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The Cambridge Companion to The Federalist

Jack N. Rakove Colleen A. Sheehan

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Cambridge University Press
12 March 2020
History; History of Western philosophy; Social & political philosophy; Political science & theory; Constitution: government & the state; Constitutional & administrative law
The eighty-five Federalist essays written by Alexander Hamilton, John Jay, and James Madison as 'Publius' to support the ratification of the Constitution in 1787-88 are regarded as the preeminent American contribution to Western political theory. Recently, there have been major developments in scholarship on the Revolutionary and Founding era as well as increased public interest in constitutional matters that make this a propitious moment to reflect on the contributions and complexity of The Federalist. This volume of specially commissioned essays covers the broad scope of 'Publius' work, including historical, political, philosophical, juridical, and moral dimensions. In so doing, they bring the design and arguments of the text into focus for twenty-first century scholars, students, and citizens and show how these diverse treatments of The Federalist are associated with an array of substantive political and constitutional perspectives in our own time.
Edited by:   Jack N. Rakove, Colleen A. Sheehan
Imprint:   Cambridge University Press
Country of Publication:   United Kingdom
Dimensions:   Height: 228mm,  Width: 150mm,  Spine: 30mm
Weight:   900g
ISBN:   9781316501849
ISBN 10:   1316501841
Series:   Cambridge Companions to Philosophy
Pages:   602
Publication Date:   12 March 2020
Audience:   College/higher education ,  Professional and scholarly ,  Primary ,  Undergraduate
Format:   Paperback
Publisher's Status:   Active
Introduction; 1. Publius and the Antifederalists: A Satisfactory Answer to All the Objections? David J. Siemers; 2. John Jay, The Federalist, and The Constitution Queintin P. Taylor; 3. Hamilton on Security, War, and Revenue Max M. Edling; 4. Reason Against Passion: Institutional Balance, International Relations, and The Law of Nations in The Federalist David M. Golove and Daniel J. Hulsebosch; 5. The Federalist's New Federalism Michael Zuckert; 6. The Political Psychology of Publius: Reason, Interest, and Interest in The Federalist Jon Elster; 7. Montesquieu, Hume, Adam Smith, and the Philosophical Perspective of The Federalist Paul A. Rahe; 8. Madison's Republican Remedy: The Tenth Federalist and The Creation of An Impartial Republic Alan Gibson; 9. The Republicanism of Publius Colleen A. Sheehan; 10. The Interests of The Man: James Madison's Constitutional Politics Larry D. Kramer; 11. Politics Indoors and Out-of-Doors: A Fault Line in Madison's Thinking Jack Rakove; 12. The Cool and Deliberate Sense of The Community : The Federalist on Congress Greg Weiner; 13. Publius on Monarchy Eric Nelson; 14. The Federalist and The Judiciary William M. Treanor; 15. Publius' Political Science John Ferejohn and Roderick Hills; 16. The Republican Form of Government in The Federalist Harvey C. Mansfield.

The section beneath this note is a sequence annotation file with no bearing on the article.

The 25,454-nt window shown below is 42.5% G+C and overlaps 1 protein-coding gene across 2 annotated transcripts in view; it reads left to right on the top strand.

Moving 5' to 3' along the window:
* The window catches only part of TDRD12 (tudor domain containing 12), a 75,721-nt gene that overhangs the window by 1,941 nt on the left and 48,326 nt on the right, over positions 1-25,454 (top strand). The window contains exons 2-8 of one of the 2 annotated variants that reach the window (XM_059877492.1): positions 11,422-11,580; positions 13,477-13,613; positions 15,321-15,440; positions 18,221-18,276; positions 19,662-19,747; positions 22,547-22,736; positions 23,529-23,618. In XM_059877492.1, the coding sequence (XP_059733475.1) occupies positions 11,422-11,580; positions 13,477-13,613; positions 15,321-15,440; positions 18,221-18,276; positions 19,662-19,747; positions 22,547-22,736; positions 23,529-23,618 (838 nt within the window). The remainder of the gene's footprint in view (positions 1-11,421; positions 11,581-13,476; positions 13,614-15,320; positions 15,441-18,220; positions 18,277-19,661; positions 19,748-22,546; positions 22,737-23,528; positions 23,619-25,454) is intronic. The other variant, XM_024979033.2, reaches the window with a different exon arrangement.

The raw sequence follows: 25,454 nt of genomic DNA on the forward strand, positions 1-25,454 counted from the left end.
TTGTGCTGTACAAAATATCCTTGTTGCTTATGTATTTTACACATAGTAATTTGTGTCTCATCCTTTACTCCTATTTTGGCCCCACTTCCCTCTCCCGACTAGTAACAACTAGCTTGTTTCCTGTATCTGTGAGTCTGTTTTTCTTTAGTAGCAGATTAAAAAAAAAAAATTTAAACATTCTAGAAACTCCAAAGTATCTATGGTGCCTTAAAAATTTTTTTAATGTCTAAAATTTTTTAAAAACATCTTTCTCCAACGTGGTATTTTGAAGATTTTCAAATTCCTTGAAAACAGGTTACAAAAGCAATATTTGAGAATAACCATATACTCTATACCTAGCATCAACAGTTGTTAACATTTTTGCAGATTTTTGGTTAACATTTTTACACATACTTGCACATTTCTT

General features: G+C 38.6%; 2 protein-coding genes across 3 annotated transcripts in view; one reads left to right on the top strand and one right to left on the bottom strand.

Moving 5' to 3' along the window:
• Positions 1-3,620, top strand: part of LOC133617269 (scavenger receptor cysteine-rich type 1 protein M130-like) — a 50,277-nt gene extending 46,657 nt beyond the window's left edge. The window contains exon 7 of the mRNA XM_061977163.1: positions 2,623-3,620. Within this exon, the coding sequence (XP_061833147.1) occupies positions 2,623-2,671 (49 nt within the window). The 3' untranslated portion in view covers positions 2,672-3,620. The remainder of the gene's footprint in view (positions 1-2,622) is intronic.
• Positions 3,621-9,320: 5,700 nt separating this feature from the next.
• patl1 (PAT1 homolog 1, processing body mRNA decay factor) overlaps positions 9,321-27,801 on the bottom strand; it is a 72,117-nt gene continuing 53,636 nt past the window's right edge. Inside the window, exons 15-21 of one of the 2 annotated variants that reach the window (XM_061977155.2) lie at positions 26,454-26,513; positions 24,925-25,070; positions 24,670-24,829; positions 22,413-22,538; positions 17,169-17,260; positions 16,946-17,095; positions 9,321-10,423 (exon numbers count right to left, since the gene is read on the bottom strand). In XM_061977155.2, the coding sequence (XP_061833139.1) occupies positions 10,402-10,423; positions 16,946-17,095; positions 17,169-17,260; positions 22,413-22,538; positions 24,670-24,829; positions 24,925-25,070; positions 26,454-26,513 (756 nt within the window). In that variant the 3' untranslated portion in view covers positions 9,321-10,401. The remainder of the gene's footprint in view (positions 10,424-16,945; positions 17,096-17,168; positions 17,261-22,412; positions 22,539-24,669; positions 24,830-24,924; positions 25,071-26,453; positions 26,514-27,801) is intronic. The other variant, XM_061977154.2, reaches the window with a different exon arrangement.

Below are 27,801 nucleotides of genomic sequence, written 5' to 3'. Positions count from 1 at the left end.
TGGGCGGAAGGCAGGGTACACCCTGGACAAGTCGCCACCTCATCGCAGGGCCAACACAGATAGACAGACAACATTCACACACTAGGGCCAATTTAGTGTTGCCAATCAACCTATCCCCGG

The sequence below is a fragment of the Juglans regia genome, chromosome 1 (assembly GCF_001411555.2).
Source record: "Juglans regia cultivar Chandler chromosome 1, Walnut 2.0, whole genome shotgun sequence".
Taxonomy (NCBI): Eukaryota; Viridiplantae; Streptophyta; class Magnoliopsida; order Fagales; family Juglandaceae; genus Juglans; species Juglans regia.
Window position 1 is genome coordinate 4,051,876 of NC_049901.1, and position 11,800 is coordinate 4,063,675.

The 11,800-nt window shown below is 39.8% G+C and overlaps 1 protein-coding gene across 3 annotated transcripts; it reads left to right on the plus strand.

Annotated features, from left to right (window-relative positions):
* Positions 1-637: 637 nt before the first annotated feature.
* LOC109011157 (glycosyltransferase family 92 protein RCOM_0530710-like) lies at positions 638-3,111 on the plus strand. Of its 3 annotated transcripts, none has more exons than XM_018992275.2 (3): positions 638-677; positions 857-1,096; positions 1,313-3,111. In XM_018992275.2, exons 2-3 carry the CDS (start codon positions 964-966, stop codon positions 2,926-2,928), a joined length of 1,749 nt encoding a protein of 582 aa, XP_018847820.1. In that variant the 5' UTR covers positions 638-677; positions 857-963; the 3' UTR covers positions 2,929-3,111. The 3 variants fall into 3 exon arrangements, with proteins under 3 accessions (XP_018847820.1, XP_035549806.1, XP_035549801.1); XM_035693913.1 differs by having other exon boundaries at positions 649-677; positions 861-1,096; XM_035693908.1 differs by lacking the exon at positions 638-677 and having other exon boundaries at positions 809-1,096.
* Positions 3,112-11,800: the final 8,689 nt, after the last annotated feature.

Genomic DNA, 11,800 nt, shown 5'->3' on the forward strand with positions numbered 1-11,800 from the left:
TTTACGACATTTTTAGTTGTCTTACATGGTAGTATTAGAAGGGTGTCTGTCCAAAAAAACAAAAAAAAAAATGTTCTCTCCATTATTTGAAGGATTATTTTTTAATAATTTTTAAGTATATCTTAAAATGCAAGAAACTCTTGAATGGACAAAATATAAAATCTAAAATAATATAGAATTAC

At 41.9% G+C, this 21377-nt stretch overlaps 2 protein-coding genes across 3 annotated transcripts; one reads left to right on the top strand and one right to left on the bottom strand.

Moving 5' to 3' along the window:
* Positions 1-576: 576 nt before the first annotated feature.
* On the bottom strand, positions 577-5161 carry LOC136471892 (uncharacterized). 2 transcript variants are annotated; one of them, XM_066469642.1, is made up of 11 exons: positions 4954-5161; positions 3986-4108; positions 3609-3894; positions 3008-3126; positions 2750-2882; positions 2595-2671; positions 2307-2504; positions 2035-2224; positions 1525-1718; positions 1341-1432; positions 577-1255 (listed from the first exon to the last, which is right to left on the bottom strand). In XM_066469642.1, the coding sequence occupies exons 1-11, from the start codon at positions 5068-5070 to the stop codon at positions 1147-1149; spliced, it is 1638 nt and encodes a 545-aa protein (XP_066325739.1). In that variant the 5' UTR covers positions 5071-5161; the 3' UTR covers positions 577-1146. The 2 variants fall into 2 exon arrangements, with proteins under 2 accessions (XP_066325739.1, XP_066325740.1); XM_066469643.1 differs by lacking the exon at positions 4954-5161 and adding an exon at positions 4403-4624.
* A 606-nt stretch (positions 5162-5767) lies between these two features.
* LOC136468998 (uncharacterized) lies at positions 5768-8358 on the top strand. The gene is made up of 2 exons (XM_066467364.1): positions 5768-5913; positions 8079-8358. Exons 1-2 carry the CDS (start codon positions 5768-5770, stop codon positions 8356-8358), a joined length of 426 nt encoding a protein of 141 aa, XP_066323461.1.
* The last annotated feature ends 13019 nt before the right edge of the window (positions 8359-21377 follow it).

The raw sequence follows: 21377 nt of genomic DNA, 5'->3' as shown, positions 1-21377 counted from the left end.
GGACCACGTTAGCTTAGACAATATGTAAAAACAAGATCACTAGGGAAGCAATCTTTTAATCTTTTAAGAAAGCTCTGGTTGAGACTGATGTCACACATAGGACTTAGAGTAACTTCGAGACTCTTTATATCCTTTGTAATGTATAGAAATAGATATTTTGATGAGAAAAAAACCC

Jack N. Rakove is William Robertson Coe Professor of History and American Studies and Professor of Political Science and (by courtesy) Law at Stanford University, California. He is the author of seven books, including the Pulitzer Prize-winning Original Meanings: Politics and Ideas in the Making of the Constitution (1996). Colleen A. Sheehan is Professor of Politics and Director of the Matthew J. Ryan Center at Villanova University. Her publications include James Madison and the Spirit of Republican Self-Government (2009) and The Mind of James Madison: The Legacy of Classical Republicanism (Cambridge, 2015).

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